doctorow — 2013-07-25T18:06:46-04:00 — #1
brainspore — 2013-07-25T18:14:31-04:00 — #2
I told mine that unicorns lived in the redwood forest where we were hiking. Afterwards they were so disappointed that they didn't find any that I had to fake the evidence. (I stole this idea directly from that guy who did the same thing with Ewoks a while back.)
xeni — 2013-07-25T18:20:18-04:00 — #3
donald_petersen — 2013-07-25T18:39:49-04:00 — #4
Our daughter knows about the invisible threads, too.
As for the last line, somehow, we've never quite been able to bring ourselves to use it on our kids. It's astonishing and heartbreaking and hypocritical and short-term cruel, but my kids know we (and they) are gonna die, and that nobody really knows when, and all we can do is 1) be careful, 2) be hopeful, and 3) do the best we can with the time and circumstances we're given. I say "hypocritical" since we encourage them to put their teeth under their pillow and put out a stocking for Santa to fill on Christmas Eve, and I've always been happy to fill their wee heads with all the same manner of nonsense described in the rest of that lovely poem. But for whatever reason, I can't bear the thought of adding a dollop of betrayal and deceit on top of their grief and sense of loss should I inadvertently step out in front of a bus or succumb to a surprise brain hemorrhage.
I don't actively recommend this course of action to anyone else; it's an intensely personal and subjective parenting choice that's going to be neither popular nor appropriate for many children. The last thing we want is our kids constantly fretting every time we go to work that we might not make it home alive tonight. But as it turns out, my kids don't do that. So far, the concept of mortality (insofar as they grasp its utter finality, which at 6 and 4 can't be completely perfectly) does not seem to distress them unduly. They get the fact that they won't see their great-grandmother, or their mother's late cat, ever again, and though they miss those dear departed ones, they go on with their lives without dwelling on the tragedy, and though their questions demonstrate that they do think deeply about these matters, they are not fearful and existentially anxious children. They give slightly quizzical looks to friends and classmates who talk about grandparents and pets who "are in heaven now," but we have yet to address that formally.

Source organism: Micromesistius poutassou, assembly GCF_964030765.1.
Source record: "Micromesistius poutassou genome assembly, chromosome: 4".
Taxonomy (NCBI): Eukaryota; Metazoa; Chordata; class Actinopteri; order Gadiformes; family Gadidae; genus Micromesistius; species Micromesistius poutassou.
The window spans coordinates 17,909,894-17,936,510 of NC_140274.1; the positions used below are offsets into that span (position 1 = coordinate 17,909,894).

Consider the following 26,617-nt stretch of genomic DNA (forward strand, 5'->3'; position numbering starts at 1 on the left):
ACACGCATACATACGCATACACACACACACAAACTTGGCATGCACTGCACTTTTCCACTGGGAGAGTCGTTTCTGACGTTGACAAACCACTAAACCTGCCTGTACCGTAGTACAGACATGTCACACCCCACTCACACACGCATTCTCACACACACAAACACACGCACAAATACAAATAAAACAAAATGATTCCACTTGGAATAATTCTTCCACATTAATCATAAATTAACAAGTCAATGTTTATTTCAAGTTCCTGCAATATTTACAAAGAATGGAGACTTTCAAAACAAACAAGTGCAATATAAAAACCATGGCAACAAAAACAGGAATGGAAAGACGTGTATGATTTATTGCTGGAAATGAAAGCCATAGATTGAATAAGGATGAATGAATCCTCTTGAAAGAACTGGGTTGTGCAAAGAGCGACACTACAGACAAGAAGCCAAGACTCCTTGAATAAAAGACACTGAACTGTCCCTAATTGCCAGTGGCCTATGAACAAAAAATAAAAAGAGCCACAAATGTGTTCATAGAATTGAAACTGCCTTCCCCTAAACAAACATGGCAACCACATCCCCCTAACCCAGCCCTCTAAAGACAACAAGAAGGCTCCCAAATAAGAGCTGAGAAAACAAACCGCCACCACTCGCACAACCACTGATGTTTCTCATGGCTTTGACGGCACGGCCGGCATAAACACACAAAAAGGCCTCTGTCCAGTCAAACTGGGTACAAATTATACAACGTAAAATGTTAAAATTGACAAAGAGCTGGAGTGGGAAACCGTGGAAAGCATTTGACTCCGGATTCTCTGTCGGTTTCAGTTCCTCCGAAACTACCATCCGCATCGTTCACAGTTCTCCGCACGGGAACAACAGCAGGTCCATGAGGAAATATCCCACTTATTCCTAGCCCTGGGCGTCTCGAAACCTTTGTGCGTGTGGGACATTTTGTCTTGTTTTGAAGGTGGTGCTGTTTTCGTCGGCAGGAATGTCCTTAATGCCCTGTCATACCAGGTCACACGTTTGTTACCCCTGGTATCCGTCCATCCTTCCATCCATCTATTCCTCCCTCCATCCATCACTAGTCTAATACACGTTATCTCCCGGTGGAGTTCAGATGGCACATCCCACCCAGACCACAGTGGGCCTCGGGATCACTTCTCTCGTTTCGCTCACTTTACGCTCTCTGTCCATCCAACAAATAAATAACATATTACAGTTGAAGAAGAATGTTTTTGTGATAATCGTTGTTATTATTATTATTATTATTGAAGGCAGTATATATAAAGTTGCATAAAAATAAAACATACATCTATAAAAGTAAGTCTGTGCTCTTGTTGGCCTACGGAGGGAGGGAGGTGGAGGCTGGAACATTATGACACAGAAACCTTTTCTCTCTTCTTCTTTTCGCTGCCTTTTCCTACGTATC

donald_petersen — 2013-07-25T18:41:15-04:00 — #5
Not the first time I've thought this: BS, you must be one truly excellent parent.
smoobly — 2013-07-25T19:00:09-04:00 — #6
And all you can do is hope and pray that they're old enough to understand that last lie, before they find out it's a lie.
spacedoggity — 2013-07-25T19:14:50-04:00 — #7
I've told my son that tiny water bears live in moss.
rob_bray — 2013-07-25T19:16:12-04:00 — #8
As a parent, and as a child, I know one thing for sure. The only lie in that poem is in its title. There is truth, and then there is truth, and often three year olds grasp that far better than adults.